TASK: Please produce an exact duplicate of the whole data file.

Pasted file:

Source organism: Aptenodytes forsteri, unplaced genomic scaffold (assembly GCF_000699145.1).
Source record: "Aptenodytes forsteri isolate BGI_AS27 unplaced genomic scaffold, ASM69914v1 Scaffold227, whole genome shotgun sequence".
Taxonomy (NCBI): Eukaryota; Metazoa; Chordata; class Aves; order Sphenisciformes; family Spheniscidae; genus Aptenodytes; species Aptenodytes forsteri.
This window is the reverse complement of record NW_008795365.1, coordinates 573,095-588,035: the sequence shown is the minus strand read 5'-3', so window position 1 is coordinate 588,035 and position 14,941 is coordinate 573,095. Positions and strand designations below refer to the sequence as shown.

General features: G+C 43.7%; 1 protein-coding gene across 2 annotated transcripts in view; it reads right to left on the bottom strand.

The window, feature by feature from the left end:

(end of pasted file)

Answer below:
Source organism: Aptenodytes forsteri, unplaced genomic scaffold (assembly GCF_000699145.1).
Source record: "Aptenodytes forsteri isolate BGI_AS27 unplaced genomic scaffold, ASM69914v1 Scaffold227, whole genome shotgun sequence".
Taxonomy (NCBI): Eukaryota; Metazoa; Chordata; class Aves; order Sphenisciformes; family Spheniscidae; genus Aptenodytes; species Aptenodytes forsteri.
This window is the reverse complement of record NW_008795365.1, coordinates 573,095-588,035: the sequence shown is the minus strand read 5'-3', so window position 1 is coordinate 588,035 and position 14,941 is coordinate 573,095. Positions and strand designations below refer to the sequence as shown.

General features: G+C 43.7%; 1 protein-coding gene across 2 annotated transcripts in view; it reads right to left on the bottom strand.

The window, feature by feature from the left end: